Critical care response teams have been described in the medical literature since 1995 and promote a hospital-wide approach to preventive strategies aimed at patients at risk for unexpected death, cardiac arrest and unplanned intensive care unit (ICU) admissions (Upadhye). Teams are typically composed of intensive care physicians, nurses and respiratory therapists who are available 24/7 to bring critical care expertise to the bedside of patients outside of intensive care units and in the hospital ward. The purpose of CCRTs is to improve the early care of critically ill or deteriorating patients in order to improve outcomes and potentially reduce the rate of, or shorten the duration of, ICU admissions.

The mandate of the critical care response teams, as seen in the table above, is to bring critical care expertise out of the ICU to patient throughout the hospital 24/7 to improve patient outcomes and efficiency of resource allocation. The key deliverables that the Critical Care Secretariat describes include: Launch Intensivist led CCRTs in larger hospitals that meet criteria, a pilot project to test the CCRT model in 4 paediatric sites and a second pilot project to test alternate CCRT models in smaller hospitals.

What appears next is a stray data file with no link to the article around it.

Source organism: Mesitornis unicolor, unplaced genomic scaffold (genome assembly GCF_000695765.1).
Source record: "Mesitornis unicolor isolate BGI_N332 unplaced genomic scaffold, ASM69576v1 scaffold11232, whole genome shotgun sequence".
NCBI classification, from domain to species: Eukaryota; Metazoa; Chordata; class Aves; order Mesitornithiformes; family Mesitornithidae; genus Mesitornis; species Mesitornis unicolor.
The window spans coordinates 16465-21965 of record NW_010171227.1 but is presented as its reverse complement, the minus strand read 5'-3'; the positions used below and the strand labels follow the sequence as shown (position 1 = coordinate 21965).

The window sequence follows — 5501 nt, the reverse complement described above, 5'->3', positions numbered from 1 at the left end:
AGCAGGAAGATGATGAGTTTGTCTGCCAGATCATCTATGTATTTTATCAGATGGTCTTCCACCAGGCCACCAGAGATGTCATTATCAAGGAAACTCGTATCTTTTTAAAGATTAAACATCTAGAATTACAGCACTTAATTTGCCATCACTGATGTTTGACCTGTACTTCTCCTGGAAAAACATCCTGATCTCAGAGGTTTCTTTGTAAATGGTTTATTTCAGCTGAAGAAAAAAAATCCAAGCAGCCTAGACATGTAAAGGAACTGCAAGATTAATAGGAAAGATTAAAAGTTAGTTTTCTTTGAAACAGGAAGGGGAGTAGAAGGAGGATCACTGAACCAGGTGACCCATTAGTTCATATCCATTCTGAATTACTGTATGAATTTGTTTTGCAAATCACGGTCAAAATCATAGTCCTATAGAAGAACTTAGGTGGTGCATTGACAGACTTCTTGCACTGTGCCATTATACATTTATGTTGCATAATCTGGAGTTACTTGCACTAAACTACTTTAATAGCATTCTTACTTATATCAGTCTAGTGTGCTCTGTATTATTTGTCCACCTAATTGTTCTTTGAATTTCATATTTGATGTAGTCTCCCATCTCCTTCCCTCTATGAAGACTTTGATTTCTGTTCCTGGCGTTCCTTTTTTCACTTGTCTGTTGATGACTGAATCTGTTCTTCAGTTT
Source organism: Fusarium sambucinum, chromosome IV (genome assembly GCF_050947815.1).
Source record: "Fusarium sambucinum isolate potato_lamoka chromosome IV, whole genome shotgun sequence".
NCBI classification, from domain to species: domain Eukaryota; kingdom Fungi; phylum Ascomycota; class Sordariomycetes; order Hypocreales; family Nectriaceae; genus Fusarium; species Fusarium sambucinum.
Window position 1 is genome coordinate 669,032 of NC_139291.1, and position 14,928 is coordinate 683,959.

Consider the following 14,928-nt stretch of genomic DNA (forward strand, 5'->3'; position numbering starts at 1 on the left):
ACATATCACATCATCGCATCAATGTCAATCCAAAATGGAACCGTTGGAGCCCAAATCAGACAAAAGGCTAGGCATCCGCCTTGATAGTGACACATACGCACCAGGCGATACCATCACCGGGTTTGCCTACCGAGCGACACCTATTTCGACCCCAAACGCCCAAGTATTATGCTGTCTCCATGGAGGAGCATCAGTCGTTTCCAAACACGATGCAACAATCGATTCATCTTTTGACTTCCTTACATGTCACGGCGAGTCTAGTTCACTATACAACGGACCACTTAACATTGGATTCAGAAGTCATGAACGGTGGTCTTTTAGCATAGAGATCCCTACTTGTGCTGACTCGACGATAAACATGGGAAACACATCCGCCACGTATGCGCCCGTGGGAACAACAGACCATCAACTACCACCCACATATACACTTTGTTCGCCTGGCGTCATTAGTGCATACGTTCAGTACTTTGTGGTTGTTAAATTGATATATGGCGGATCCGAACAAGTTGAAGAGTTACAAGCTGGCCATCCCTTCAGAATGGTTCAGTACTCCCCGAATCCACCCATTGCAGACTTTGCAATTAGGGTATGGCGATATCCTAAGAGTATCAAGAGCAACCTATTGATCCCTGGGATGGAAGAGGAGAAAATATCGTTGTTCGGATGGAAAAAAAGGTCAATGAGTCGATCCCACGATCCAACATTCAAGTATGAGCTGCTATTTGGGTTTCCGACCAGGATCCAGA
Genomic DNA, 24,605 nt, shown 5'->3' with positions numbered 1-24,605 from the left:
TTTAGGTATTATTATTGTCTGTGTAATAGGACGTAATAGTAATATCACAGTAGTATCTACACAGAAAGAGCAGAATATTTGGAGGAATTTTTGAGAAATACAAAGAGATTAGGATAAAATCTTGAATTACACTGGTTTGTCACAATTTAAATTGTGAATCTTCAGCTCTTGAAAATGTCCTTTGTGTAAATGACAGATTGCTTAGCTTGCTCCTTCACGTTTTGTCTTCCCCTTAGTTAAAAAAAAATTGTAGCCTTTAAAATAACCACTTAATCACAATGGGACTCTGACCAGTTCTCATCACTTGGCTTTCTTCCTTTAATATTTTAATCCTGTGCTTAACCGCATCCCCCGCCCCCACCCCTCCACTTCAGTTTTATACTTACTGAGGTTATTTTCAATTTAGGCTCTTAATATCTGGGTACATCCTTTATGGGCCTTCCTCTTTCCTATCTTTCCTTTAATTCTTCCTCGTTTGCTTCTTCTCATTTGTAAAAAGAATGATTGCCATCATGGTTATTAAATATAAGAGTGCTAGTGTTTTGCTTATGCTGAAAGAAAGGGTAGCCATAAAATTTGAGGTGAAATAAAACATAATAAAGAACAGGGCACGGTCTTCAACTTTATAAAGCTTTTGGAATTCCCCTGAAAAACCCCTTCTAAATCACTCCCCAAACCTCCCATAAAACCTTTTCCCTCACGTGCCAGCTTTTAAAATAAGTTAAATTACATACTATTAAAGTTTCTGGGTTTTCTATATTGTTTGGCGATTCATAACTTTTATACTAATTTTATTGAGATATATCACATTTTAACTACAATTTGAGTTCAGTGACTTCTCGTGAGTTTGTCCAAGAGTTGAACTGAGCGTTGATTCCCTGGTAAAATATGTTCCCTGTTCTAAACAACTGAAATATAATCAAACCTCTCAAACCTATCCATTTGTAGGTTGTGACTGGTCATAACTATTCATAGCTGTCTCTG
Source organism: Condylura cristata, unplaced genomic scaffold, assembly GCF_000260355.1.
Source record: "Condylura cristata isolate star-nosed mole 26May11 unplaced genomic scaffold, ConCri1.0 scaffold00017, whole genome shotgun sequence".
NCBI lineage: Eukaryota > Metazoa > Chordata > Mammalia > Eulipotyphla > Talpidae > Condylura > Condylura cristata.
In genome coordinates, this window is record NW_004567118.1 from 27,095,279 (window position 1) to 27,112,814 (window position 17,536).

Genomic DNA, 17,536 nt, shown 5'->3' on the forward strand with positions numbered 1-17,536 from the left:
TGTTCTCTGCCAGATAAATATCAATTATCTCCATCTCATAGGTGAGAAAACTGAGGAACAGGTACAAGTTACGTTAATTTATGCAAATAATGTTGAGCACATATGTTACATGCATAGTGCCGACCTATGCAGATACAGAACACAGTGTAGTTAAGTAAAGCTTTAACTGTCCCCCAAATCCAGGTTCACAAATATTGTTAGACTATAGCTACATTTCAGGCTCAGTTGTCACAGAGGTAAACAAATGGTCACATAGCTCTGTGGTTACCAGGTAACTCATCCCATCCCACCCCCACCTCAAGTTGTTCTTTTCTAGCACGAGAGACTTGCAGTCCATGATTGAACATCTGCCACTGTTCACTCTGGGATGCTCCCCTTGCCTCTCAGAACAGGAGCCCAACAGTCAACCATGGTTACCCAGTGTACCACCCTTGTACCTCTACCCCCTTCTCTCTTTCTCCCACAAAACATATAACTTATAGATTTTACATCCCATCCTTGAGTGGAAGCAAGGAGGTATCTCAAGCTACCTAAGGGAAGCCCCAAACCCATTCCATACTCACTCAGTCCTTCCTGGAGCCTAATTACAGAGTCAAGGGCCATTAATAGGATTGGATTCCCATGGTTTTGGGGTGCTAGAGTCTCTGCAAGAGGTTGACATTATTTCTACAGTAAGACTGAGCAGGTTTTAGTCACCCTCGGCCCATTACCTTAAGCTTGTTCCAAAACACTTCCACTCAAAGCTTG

EVALUABILITY ASSESSMENT

The framework for conducting the evaluability assessment revolved around addressing three critical issues as identified by Dunn in the Impact Assessment Primer Series report. These are:

1. Is it plausible to expect outcomes at this stage? Do stakeholders share a clear understanding of how the program operates and are there logical links from program activities to intended outcomes?

2. Is it feasible to measure the outcomes? Is it possible to measure the intended outcomes, given the resources available for the evaluation and the program implementation strategy?

3. Would an evaluation be useful? Are there specific needs that the assessment will satisfy and can it be designed to meet those needs?

EVALUABILITY ASSESSMENT FINDINGS AND RECOMMENDATIONS

1. Is it plausible to expect outcomes at this stage? Do stakeholders share a clear understanding of how the program operates and are there logical links from program activities to intended outcomes?

The Program’s key deliverables have been achieved and disseminated. Rapid response teams have been implemented in 26 Ontario hospitals and have been running for at least 12 months at most sites.

One of the desired outcomes is to improve patient outcomes. There have been mixed perceptions on improving patient outcomes and clinical benefits obtained directly from the implementation on CCRTs. Several studies demonstrate an association between CCRT implementation and improved hospital outcomes [Bellomo, DeVita, Buist]. However; there are also various negative trials [Hillman, Kenward, Chan]. Despite the conflicting evidence, many institutions and health systems have continued to fund CCRT implementations due to perceived benefits extending beyond those evaluated in the published research [Lokajner, Jones].